Return to my Native Land

Paperback $16.00

Jun 03, 2014 | 88 Pages

Ebook $16.00

Jun 03, 2014 | 88 Pages

  • Paperback $16.00

    Jun 03, 2014 | 88 Pages

  • Ebook $16.00

    Jun 03, 2014 | 88 Pages

Praise

“Nothing less than the greatest lyrical monument of this time.” –André Breton

“”Aime Césaire’s brooding exploration of Negritude bristles with the energetic, unique qualities of Walt Whitman’s Song of Myself . . . [Césaire’s] protean lyric, filled with historical allusions, serves to exorcise individual and collective self-hatreds engendered by the psychological trauma of slavery and its aftermath.” San Francisco Chronicle

“One of the most powerful French poets of the century.” New York Times Book Review

“The poem pulls no punches. Now tremulous, now grating, the improvised text drums and jabs in spasmodic phrases and slogans. Each encounter, each twist of idiom, thrusts itself into the reader’s mind as a fierce challenge to understand and to empathize.” – Roger Cardinal, The Times Literary Supplement

“A more razor-sharp encapsulation of the situation of African slavery could not be found.” Quarterly Conversation

“Edouard Glissant once wrote that “everything begins with poetry.” Aime Cesaire’s epic poem was a true beginning in 1939. . . . Return to my Native Land became the rallying cry of decolonization but the fact that it is still read means it has survived as poetry. This translation preserves its poetic force and its reissue is a welcome event.” –J. Michael Dash, New York University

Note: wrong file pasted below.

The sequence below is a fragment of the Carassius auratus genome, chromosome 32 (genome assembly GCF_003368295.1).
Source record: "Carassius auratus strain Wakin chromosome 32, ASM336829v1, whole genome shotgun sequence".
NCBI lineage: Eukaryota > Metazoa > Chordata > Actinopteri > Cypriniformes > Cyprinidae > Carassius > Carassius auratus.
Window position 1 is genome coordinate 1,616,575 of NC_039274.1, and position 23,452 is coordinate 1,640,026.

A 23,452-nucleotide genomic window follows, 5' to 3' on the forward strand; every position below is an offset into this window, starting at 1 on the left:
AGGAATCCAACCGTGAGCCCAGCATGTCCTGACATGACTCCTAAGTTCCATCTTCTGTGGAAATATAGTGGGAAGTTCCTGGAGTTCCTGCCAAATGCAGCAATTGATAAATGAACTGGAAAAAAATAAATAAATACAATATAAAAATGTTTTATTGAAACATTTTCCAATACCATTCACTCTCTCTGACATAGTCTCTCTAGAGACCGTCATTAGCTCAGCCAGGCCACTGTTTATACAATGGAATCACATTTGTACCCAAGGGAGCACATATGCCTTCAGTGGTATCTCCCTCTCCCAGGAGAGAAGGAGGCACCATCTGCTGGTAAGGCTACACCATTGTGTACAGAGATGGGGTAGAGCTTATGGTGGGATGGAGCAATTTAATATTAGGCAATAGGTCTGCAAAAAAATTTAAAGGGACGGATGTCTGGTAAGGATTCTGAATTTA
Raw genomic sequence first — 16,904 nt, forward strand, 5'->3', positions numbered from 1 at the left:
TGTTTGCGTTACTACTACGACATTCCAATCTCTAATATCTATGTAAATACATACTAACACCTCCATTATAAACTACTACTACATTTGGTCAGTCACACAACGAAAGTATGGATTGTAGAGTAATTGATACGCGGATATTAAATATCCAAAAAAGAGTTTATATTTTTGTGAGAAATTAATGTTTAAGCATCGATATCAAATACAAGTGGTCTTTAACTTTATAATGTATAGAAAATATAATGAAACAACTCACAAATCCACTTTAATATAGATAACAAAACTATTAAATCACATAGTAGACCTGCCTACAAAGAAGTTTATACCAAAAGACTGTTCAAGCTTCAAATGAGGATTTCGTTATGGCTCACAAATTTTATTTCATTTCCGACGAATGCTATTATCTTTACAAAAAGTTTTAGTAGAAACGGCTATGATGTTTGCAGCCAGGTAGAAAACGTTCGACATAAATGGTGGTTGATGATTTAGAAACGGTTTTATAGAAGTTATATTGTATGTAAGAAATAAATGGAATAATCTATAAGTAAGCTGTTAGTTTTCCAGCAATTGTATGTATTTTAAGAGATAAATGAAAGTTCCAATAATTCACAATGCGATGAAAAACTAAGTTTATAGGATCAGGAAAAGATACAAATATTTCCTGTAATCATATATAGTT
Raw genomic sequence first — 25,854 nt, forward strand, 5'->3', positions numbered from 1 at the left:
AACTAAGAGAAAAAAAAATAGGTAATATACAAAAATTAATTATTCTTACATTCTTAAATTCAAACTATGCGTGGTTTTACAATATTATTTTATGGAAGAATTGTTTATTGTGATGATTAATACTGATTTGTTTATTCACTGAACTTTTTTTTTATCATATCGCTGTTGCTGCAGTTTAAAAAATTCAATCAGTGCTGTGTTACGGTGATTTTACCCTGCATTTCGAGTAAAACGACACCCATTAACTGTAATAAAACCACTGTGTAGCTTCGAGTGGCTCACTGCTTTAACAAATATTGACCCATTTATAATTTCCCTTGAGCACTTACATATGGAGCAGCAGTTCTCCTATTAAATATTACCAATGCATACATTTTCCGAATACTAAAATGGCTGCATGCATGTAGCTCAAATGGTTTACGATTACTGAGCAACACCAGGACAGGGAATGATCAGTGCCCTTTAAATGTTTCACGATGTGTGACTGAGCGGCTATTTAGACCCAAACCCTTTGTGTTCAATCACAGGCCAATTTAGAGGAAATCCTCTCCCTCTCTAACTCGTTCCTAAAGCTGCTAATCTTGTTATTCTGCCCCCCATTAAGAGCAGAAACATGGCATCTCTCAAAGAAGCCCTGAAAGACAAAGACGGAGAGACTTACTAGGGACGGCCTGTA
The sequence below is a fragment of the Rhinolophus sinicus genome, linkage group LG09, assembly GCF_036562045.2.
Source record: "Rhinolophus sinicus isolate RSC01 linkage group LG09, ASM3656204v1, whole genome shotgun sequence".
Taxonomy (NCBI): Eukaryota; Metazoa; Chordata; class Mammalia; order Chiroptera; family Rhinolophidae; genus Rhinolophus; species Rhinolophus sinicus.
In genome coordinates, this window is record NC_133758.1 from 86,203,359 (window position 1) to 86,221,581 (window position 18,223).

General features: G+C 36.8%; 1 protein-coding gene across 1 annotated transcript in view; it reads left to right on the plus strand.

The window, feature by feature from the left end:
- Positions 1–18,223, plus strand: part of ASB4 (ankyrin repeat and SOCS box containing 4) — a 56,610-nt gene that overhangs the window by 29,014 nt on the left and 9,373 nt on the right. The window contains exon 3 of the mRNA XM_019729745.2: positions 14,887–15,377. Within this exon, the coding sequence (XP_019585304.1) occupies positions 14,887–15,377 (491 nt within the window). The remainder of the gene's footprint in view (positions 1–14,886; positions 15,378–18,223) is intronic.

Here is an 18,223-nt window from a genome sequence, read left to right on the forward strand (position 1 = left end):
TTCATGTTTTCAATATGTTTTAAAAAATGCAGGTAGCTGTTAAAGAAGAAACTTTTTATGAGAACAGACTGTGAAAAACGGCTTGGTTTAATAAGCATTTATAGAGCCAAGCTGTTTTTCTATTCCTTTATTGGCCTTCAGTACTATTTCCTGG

“Return to My Native Land is a monumental tome to our times, and this new translation by John Berger and Anya Bostock possesses the tropical heat of the poet’s sonority. Though, in his refrain, Aimé Césaire intones “the small hours,” there isn’t anything small about the raw lyricism articulated into this incantation of fiery wit. The translators convey the spirit of improvisation, yet, with a deftness of image and music, they deliver this book-length poem as a seamless work of art—an existential cry against a man-made void. What translates is the speaker’s revolutionary psyche on to the page—his fierce affirmation of existence through an eloquent clarity of the real and surreal. Nowhere is Césaire’s passion sacrificed; this translation is a tribute to the poet.” –Yusef Komunyakaa, New York University 

“amazing. . . This level of sophistication is partly why Césaire became a world citizen, mayor, and Martinique’s ambassador to the French Parliament.” – Ebony

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